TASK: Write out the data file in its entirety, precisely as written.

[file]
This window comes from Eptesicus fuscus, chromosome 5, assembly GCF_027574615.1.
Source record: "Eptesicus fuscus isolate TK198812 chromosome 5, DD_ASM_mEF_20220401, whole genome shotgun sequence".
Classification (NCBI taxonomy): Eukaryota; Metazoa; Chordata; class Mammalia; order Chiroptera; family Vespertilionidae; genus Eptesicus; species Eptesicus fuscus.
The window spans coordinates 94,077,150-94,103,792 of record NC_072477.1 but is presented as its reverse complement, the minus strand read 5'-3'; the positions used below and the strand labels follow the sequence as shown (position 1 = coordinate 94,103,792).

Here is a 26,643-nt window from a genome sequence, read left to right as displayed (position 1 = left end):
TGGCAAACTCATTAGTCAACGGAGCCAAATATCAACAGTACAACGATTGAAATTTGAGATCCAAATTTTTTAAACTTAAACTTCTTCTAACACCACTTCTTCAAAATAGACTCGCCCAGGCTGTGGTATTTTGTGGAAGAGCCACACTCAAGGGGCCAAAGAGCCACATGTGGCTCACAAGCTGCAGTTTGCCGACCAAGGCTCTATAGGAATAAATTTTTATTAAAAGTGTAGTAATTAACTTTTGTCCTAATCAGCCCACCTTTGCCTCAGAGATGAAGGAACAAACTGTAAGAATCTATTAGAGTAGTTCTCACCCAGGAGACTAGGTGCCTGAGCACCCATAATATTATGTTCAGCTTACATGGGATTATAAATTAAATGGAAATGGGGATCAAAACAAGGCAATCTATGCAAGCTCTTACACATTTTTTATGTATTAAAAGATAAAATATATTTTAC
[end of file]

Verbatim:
This window comes from Eptesicus fuscus, chromosome 5, assembly GCF_027574615.1.
Source record: "Eptesicus fuscus isolate TK198812 chromosome 5, DD_ASM_mEF_20220401, whole genome shotgun sequence".
Classification (NCBI taxonomy): Eukaryota; Metazoa; Chordata; class Mammalia; order Chiroptera; family Vespertilionidae; genus Eptesicus; species Eptesicus fuscus.
The window spans coordinates 94,077,150-94,103,792 of record NC_072477.1 but is presented as its reverse complement, the minus strand read 5'-3'; the positions used below and the strand labels follow the sequence as shown (position 1 = coordinate 94,103,792).

Here is a 26,643-nt window from a genome sequence, read left to right as displayed (position 1 = left end):
TGGCAAACTCATTAGTCAACGGAGCCAAATATCAACAGTACAACGATTGAAATTTGAGATCCAAATTTTTTAAACTTAAACTTCTTCTAACACCACTTCTTCAAAATAGACTCGCCCAGGCTGTGGTATTTTGTGGAAGAGCCACACTCAAGGGGCCAAAGAGCCACATGTGGCTCACAAGCTGCAGTTTGCCGACCAAGGCTCTATAGGAATAAATTTTTATTAAAAGTGTAGTAATTAACTTTTGTCCTAATCAGCCCACCTTTGCCTCAGAGATGAAGGAACAAACTGTAAGAATCTATTAGAGTAGTTCTCACCCAGGAGACTAGGTGCCTGAGCACCCATAATATTATGTTCAGCTTACATGGGATTATAAATTAAATGGAAATGGGGATCAAAACAAGGCAATCTATGCAAGCTCTTACACATTTTTTATGTATTAAAAGATAAAATATATTTTAC